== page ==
Journal of Sports Science and Medicine
Journal of Sports Science and Medicine
ISSN: 1303 - 2968   
Ios-APP Journal of Sports Science and Medicine
Androit-APP Journal of Sports Science and Medicine
from September 2014
©Journal of Sports Science and Medicine (2008) 07, 96 - 100

Research article
Pre, during, and post exercise anterior tibial compartment pressures in long distance runners
Panagiotis Baltopoulos , Eugenia Papadakou, Maria Tsironi, Panagiotis Karagounis, George Prionas
Author Information
Department of Functional Anatomy & Sports Medicine, University of Athens, Greece

Panagiotis Baltopoulos
‚úČ Department of Functional Anatomy & Sports Medicine, University of Athens, Greece
Publish Date
Received: 06-08-2007
Accepted: 11-12-2007
Published (online): 01-03-2008
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The aim of the study was to assess pre, during, and postexercise compartment pressures in the anterior tibial compartment in asymptomatic long distance runners (5000 m) and recreational athletes. Forty-eight participants (n = 48, 24 females and 24 males) underwent the experimental procedures. The participants were assigned into 4 groups of 12 volunteers. Intracompartmental pressures measurements were recorded 1 minute before, at the 1st minute after the onset of exercise, and finally 5 minutes after the completion of the exercise on treadmill. The wick catheter technique was the method of choice for measuring intracompartmental pressure values. Post hoc analysis of the groups by measures interaction indicated that all pairwise comparisons among pre-test (1 minute before exercise), during-test (1st minute during exercise), and post-test measures (5 minutes after exercise) were statistically significant for male controls (p < .001), male athletes (p < .001), female controls (p < .001) and female athletes (p < .001). The results confirm the correlation between long distance runners and the increased risk of chronic exertional compartment syndrome (CECS) development.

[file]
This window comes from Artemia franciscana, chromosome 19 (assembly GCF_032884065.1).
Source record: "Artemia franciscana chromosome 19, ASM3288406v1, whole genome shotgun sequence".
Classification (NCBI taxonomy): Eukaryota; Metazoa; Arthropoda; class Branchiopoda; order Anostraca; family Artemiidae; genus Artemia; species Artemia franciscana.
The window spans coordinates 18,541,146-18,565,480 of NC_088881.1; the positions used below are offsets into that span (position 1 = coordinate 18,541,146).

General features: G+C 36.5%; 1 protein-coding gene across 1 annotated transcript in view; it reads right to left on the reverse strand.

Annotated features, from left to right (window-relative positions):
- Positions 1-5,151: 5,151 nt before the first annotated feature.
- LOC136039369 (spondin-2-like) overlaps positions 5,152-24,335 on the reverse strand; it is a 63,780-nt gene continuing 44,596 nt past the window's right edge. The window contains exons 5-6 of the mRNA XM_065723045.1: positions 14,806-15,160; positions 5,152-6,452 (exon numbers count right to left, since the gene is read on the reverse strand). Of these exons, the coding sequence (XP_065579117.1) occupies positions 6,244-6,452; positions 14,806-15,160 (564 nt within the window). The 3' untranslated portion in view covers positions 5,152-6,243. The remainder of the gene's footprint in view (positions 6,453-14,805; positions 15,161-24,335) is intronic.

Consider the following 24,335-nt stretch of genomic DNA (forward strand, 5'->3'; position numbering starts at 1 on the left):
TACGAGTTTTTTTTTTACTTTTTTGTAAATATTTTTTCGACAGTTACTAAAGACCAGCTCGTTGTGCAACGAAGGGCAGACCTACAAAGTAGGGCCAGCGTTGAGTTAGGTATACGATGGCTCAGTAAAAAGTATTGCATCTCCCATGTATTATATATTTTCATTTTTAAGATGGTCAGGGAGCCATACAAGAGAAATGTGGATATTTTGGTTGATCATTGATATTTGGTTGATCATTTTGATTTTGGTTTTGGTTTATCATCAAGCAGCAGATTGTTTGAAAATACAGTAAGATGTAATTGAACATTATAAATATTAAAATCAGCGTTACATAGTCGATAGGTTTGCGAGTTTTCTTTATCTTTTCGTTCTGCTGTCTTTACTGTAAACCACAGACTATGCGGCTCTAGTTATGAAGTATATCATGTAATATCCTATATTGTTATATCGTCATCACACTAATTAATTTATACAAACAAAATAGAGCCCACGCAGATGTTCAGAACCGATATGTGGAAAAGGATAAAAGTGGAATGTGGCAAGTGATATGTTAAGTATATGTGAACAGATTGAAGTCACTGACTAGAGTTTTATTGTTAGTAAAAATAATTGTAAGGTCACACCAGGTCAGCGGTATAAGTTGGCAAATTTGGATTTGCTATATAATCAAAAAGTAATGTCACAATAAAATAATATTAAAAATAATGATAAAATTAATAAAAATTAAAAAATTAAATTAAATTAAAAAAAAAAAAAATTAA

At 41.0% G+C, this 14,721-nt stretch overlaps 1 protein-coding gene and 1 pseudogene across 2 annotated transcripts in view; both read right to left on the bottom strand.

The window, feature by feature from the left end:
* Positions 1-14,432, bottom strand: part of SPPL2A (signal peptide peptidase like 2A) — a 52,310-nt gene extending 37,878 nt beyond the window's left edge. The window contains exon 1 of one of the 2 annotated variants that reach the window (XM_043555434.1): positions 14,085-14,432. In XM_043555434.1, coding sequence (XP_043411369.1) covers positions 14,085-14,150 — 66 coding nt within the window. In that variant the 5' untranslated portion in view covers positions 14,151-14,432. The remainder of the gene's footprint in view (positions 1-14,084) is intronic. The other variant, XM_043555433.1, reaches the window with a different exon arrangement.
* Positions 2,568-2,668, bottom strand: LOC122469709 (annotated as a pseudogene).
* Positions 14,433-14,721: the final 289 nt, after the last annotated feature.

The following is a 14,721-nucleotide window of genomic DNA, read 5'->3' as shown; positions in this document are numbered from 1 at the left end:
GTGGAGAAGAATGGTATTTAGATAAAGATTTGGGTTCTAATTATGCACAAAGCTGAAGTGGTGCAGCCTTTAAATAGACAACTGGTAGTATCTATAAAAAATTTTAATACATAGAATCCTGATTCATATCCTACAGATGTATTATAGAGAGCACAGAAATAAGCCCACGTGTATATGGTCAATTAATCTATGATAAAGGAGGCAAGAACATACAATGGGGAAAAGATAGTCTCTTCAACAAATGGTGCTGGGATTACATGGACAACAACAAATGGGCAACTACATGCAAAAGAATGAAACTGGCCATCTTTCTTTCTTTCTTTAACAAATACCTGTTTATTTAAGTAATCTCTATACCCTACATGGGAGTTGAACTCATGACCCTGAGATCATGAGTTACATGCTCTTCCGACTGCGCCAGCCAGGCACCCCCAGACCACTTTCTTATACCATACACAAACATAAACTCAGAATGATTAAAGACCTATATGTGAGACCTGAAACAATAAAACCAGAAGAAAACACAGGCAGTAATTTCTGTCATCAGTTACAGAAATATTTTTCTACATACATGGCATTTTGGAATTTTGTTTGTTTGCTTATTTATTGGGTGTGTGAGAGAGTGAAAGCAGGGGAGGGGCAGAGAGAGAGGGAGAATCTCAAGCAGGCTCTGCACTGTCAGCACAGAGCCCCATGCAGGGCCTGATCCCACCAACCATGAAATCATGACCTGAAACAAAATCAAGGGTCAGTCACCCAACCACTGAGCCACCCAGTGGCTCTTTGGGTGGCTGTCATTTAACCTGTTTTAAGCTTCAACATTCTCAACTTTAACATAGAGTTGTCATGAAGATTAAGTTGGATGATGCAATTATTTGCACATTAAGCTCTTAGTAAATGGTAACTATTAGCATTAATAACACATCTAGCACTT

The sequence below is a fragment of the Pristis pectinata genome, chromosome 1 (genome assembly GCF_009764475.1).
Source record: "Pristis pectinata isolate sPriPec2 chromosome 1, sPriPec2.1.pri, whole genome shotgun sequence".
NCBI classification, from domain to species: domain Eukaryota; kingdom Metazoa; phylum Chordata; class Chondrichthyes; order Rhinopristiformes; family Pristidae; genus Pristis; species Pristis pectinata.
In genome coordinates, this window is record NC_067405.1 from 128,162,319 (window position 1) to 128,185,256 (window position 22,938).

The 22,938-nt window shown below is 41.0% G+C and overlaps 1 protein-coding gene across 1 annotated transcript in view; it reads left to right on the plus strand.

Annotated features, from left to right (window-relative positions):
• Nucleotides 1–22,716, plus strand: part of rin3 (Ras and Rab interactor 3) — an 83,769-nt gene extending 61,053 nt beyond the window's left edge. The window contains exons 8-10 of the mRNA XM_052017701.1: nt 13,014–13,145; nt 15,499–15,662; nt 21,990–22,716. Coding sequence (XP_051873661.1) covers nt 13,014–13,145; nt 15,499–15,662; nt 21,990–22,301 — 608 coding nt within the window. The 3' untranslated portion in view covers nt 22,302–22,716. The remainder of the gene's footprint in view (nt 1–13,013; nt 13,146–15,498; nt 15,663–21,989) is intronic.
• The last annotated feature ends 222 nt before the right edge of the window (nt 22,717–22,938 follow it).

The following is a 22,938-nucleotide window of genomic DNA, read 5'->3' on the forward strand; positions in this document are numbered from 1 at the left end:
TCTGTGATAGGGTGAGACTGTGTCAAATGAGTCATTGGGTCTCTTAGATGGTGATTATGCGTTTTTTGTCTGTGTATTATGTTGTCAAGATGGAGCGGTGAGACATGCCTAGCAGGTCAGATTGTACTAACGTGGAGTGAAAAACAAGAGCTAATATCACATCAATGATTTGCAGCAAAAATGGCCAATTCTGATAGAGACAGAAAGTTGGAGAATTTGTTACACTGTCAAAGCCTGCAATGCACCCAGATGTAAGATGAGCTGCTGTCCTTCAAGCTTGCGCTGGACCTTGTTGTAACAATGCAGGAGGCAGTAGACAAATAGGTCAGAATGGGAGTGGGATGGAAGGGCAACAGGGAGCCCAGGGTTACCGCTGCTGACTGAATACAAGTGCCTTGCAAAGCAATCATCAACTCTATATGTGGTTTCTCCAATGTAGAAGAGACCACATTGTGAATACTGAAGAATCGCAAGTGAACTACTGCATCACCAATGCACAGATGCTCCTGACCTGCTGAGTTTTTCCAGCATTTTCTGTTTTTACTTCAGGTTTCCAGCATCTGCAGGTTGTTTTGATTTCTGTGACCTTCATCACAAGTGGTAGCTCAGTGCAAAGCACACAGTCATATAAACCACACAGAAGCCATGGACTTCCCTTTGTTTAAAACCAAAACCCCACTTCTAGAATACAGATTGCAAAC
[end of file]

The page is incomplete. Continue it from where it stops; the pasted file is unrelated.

Key words: Compartment syndrome, athletes, wick catheter, intracompartmental pressures, runners

           Key Points
  • Compartment syndrome is a condition characterised by increased intracompartmental pressures within inelastic fascia which surrounds muscular compartments
  • Initial CECS symptomatology is not clear and increases gradually
  • All the study participants presented the lowest intra-compartment pressure values one minute before the beginning of exercise (at rest) with the highest value being recorded at the first minute of exercise.
  • Control population had lower intra-compartment pressure than professional runners.
  • One minute after the beginning of exercise control and athlete men group showed higher intra-compartment pressure than control and athlete women group, indicating a probable sex difference both for athletes and controls.
  • Further studies on predisposing factors of CECS, such as increased intracompartmental pressure values in asymptomatic population is needed to establish the diagnosis in a proper time.
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